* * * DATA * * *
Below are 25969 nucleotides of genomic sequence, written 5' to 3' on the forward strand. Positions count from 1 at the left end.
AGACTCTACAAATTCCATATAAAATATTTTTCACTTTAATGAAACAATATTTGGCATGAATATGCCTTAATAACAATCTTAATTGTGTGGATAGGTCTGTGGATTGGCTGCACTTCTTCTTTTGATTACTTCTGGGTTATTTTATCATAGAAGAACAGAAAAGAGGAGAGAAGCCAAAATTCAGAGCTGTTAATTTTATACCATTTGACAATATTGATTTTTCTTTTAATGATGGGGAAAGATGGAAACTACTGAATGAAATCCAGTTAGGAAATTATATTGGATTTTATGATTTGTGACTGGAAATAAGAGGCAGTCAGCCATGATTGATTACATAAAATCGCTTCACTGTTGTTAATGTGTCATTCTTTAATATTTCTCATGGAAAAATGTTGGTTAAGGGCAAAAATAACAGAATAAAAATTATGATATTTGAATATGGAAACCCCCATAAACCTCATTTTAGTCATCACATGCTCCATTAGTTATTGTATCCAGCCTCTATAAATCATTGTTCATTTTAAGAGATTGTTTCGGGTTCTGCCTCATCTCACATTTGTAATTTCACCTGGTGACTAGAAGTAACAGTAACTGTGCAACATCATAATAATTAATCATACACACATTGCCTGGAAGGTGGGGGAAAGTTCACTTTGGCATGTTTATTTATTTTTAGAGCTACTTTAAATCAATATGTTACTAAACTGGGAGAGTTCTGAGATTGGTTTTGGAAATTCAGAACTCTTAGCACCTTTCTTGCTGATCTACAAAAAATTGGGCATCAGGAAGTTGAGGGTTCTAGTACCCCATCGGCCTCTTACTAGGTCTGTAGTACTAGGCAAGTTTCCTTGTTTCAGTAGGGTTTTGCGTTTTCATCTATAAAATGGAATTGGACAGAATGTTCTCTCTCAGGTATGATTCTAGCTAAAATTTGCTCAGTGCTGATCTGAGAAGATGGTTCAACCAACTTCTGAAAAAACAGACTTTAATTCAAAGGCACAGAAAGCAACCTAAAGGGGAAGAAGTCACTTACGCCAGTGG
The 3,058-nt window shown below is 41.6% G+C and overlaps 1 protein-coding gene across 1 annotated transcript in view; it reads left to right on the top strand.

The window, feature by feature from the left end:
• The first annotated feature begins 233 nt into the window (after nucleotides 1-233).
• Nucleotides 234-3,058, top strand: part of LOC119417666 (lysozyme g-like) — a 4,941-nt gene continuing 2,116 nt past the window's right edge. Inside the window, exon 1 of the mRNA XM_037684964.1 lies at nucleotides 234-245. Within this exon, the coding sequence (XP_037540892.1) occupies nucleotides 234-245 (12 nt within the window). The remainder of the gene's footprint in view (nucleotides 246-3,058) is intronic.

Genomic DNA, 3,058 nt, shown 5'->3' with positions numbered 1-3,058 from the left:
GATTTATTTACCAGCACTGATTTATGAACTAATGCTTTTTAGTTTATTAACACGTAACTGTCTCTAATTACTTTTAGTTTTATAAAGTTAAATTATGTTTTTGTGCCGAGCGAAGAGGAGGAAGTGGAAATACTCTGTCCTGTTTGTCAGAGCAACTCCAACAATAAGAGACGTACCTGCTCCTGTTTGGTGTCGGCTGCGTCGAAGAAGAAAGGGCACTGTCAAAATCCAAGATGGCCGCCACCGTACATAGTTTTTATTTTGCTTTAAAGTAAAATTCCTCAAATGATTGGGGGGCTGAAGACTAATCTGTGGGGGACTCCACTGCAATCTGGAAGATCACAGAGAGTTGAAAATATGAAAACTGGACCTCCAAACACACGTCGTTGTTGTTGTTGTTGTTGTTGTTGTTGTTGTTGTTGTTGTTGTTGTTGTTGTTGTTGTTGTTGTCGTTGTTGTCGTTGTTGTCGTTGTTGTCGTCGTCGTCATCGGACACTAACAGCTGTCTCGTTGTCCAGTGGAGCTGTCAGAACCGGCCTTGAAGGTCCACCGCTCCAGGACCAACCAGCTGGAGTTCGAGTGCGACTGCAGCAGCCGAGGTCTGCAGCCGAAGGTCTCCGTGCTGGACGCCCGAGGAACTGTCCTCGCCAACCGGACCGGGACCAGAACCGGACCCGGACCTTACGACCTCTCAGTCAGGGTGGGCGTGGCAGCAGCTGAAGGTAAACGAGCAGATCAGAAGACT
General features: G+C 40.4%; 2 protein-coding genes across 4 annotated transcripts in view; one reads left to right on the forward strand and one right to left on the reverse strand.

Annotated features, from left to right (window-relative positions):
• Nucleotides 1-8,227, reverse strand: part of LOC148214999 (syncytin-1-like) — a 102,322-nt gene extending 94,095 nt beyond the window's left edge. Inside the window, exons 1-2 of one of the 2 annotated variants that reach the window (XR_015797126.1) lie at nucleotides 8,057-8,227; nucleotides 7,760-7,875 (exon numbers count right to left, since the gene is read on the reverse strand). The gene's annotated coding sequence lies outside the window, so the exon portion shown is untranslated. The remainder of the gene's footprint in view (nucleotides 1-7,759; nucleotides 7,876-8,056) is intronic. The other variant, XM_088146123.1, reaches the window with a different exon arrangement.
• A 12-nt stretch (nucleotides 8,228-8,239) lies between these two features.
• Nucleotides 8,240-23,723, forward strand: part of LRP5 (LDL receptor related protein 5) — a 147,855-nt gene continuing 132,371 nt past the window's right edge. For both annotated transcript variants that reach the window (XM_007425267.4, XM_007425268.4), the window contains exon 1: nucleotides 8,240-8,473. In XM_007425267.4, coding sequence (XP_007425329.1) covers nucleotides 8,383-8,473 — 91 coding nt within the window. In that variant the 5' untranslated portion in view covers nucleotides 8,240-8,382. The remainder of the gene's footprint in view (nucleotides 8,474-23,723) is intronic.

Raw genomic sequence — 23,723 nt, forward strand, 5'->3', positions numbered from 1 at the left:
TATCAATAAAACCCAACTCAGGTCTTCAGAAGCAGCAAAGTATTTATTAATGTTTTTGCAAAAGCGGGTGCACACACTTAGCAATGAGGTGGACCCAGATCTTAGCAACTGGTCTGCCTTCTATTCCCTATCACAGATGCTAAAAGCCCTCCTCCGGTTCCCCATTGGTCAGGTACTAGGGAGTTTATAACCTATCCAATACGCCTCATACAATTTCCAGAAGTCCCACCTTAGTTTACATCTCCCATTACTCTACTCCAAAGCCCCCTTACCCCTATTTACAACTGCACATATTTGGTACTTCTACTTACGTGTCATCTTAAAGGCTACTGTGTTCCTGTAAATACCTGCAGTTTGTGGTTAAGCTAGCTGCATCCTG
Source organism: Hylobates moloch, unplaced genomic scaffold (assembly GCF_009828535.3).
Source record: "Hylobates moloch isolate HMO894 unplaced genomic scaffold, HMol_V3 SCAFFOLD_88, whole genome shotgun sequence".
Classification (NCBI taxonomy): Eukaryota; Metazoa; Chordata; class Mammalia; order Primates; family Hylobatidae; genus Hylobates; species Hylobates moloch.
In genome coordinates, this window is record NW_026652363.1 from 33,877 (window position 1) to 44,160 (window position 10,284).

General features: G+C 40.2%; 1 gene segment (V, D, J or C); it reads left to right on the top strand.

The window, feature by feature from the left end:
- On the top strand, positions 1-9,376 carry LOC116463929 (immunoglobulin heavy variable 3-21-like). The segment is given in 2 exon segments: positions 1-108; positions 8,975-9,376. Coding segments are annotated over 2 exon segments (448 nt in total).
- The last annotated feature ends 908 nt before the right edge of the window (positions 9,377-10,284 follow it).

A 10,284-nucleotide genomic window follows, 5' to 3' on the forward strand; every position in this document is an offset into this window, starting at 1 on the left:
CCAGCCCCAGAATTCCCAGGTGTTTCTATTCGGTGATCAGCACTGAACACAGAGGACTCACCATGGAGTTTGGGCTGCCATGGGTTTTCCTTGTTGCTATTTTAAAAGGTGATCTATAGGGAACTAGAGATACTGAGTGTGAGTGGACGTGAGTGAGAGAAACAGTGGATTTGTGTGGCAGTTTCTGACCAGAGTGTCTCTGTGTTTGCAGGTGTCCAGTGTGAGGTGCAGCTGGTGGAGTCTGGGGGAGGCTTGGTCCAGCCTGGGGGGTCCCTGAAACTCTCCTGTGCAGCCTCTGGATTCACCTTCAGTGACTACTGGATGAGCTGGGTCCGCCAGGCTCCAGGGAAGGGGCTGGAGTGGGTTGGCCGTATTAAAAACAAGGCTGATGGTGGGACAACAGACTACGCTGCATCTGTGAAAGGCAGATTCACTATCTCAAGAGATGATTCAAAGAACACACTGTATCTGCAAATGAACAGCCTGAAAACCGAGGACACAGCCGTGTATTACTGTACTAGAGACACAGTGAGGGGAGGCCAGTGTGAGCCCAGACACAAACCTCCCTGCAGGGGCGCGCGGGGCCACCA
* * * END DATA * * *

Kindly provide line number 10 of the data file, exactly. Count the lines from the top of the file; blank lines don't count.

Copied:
Annotated features, from left to right (window-relative positions):